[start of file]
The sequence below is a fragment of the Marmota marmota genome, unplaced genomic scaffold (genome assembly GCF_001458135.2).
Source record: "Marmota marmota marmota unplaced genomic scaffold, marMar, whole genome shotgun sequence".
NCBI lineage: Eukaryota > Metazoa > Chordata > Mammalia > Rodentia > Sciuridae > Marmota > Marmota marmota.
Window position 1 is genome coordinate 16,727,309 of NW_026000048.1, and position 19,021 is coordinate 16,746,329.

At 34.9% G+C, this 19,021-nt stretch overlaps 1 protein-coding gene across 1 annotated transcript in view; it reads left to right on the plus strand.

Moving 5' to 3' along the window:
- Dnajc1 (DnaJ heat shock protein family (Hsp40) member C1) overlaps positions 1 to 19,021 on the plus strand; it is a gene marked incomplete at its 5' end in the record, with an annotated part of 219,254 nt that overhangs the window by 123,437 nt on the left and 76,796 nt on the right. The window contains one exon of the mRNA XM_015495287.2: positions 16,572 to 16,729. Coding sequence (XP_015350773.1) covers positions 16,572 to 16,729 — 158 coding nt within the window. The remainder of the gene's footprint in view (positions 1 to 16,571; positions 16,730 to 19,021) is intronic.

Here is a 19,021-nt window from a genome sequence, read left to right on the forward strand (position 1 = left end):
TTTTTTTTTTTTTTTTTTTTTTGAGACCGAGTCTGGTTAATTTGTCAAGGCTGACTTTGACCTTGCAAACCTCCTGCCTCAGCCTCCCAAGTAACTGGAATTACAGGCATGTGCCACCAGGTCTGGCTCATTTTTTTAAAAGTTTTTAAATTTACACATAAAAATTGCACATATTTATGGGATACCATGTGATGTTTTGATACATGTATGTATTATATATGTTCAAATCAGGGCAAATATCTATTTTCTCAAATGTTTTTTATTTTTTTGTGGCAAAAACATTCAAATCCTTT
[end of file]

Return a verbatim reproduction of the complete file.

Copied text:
The sequence below is a fragment of the Marmota marmota genome, unplaced genomic scaffold (genome assembly GCF_001458135.2).
Source record: "Marmota marmota marmota unplaced genomic scaffold, marMar, whole genome shotgun sequence".
NCBI lineage: Eukaryota > Metazoa > Chordata > Mammalia > Rodentia > Sciuridae > Marmota > Marmota marmota.
Window position 1 is genome coordinate 16,727,309 of NW_026000048.1, and position 19,021 is coordinate 16,746,329.

At 34.9% G+C, this 19,021-nt stretch overlaps 1 protein-coding gene across 1 annotated transcript in view; it reads left to right on the plus strand.

Moving 5' to 3' along the window:
- Dnajc1 (DnaJ heat shock protein family (Hsp40) member C1) overlaps positions 1 to 19,021 on the plus strand; it is a gene marked incomplete at its 5' end in the record, with an annotated part of 219,254 nt that overhangs the window by 123,437 nt on the left and 76,796 nt on the right. The window contains one exon of the mRNA XM_015495287.2: positions 16,572 to 16,729. Coding sequence (XP_015350773.1) covers positions 16,572 to 16,729 — 158 coding nt within the window. The remainder of the gene's footprint in view (positions 1 to 16,571; positions 16,730 to 19,021) is intronic.

Here is a 19,021-nt window from a genome sequence, read left to right on the forward strand (position 1 = left end):
TTTTTTTTTTTTTTTTTTTTTTGAGACCGAGTCTGGTTAATTTGTCAAGGCTGACTTTGACCTTGCAAACCTCCTGCCTCAGCCTCCCAAGTAACTGGAATTACAGGCATGTGCCACCAGGTCTGGCTCATTTTTTTAAAAGTTTTTAAATTTACACATAAAAATTGCACATATTTATGGGATACCATGTGATGTTTTGATACATGTATGTATTATATATGTTCAAATCAGGGCAAATATCTATTTTCTCAAATGTTTTTTATTTTTTTGTGGCAAAAACATTCAAATCCTTT